The Stack Archive

Google to launch nine new data centres over three new cloud regions

Mon 13 Mar 2017

Google has announced that it will initiate three new cloud regions in the U.S., the Netherlands and Canada, involving the creation of a total of nine new data centre builds. The launches will bring the search giant’s total of cloud zones from six to nine, though the company anticipates it will ultimately operate up to 17 cloud regions at some unspecified time in the future.

The announcement was made on the second day of the Google Cloud Next conference, with VP of cloud platforms Brian Stevens commenting: “These new regions will deliver lower latency for customers in adjacent geographic areas, increased scalability and more disaster recovery options.”

Each of the new regions will be divided into three geographically-diverse zones, though no details have been given as to whether all the data centre builds involved will be ground-up constructions or retrofits.

The Asia end of the Google Cloud Platform (GCP) was augmented last year with the announcement of Japan-based cloud region asia-northeast1, enabled the submarine cabling capabilities of PLCN and Google’s own FASTER marine infrastructure. At that time Google also announced pending builds for Mumbai, Sydney and Singapore this year.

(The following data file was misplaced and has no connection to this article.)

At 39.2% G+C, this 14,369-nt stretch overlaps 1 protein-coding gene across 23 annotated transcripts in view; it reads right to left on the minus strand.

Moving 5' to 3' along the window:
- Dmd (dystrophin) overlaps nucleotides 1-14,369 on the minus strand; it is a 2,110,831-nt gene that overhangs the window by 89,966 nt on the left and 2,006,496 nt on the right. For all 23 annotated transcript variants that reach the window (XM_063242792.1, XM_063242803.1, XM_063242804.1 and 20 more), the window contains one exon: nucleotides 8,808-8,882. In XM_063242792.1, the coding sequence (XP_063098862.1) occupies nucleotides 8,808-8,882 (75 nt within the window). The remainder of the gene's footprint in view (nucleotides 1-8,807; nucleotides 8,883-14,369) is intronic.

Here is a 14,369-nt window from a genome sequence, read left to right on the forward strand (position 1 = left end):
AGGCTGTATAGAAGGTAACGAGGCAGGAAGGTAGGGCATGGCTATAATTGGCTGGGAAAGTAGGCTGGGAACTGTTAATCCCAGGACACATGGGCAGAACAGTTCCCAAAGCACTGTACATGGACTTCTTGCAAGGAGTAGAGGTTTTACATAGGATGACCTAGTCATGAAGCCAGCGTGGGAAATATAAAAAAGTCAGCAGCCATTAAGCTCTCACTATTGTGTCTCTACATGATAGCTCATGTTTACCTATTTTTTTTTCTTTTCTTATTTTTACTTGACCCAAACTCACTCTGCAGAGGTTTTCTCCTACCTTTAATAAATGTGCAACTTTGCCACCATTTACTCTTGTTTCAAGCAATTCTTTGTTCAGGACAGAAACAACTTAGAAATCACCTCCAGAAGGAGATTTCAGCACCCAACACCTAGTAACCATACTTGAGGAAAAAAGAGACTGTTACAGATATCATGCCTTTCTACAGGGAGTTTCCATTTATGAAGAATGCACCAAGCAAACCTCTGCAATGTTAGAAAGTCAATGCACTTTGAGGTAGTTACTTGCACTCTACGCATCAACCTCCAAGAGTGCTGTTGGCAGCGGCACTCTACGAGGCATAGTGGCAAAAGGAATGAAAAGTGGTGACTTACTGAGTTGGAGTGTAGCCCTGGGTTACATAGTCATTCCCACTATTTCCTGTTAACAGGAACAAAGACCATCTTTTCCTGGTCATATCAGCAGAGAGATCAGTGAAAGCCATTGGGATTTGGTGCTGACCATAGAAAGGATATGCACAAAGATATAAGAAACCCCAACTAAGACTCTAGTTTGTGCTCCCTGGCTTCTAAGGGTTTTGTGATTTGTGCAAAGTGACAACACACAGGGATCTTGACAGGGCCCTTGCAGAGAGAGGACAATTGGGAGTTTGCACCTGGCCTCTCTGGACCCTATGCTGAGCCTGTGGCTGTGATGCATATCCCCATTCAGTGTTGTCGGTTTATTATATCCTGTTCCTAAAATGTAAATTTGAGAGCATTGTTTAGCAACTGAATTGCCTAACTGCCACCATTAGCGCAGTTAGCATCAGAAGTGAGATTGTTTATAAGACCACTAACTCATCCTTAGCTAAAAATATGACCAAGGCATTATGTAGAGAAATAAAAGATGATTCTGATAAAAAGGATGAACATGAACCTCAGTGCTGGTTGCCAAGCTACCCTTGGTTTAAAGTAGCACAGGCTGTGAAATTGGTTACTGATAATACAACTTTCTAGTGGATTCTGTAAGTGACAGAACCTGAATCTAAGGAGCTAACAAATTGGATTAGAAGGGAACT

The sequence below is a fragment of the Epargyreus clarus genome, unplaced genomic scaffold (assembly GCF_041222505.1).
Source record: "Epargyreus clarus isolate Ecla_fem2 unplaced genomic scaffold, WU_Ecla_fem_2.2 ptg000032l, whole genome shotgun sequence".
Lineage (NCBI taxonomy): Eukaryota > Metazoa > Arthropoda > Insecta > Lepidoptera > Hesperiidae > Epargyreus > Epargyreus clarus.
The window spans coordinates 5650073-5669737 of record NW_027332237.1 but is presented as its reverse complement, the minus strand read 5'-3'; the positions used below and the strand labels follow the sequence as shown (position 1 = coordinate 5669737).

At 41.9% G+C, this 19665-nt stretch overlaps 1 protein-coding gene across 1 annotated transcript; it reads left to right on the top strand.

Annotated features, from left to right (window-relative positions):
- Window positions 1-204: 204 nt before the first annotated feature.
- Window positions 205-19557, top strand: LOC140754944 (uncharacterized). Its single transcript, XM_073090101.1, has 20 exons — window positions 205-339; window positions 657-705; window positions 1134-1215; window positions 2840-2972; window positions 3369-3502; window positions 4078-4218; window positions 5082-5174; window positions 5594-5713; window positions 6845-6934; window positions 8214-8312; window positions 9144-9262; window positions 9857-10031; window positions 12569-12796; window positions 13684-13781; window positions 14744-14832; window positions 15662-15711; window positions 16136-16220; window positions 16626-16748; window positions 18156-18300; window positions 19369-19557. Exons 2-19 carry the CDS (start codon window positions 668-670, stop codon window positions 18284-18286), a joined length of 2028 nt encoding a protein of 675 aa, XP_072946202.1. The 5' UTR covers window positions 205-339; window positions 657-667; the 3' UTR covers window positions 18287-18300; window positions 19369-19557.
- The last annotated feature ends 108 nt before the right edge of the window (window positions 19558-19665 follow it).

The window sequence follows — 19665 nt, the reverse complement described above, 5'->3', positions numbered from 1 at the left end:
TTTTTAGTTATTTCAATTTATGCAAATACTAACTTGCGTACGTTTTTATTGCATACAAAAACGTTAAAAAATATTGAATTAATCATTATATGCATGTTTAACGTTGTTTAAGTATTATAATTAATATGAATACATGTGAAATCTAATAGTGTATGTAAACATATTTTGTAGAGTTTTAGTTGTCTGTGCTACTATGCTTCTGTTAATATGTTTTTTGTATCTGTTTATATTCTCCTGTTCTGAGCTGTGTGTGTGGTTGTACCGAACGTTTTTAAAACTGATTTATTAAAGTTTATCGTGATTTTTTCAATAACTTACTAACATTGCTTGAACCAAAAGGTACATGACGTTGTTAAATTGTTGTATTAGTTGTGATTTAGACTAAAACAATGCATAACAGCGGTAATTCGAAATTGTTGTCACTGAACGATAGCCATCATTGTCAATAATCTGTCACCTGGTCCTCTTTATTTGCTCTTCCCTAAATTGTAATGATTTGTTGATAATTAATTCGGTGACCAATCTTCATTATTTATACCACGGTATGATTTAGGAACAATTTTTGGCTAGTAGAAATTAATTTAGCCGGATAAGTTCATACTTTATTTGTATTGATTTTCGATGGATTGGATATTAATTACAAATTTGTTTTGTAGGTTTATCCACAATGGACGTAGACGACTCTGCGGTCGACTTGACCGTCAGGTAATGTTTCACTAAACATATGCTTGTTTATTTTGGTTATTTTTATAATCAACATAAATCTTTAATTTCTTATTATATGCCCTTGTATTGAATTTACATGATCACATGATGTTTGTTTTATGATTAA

GCP still lags behind Amazon Web Services (AWS) in the sector – and in fact Amazon seem set to preserve this situation, having last week announced a new (potentially) €900m data centre campus, with primary build ‘Project G’ to be followed by up to seven others over the next five years.

Google Cloud Platform was also in the news at the end of last week, when it announced the institution of a ‘free tier’, providing prescribed access to fifteen services including the Google Compute Engine. The deal also furnishes users with $300 in trial credits, valid for a year, and provides 5GB of Google Cloud Storage per month.


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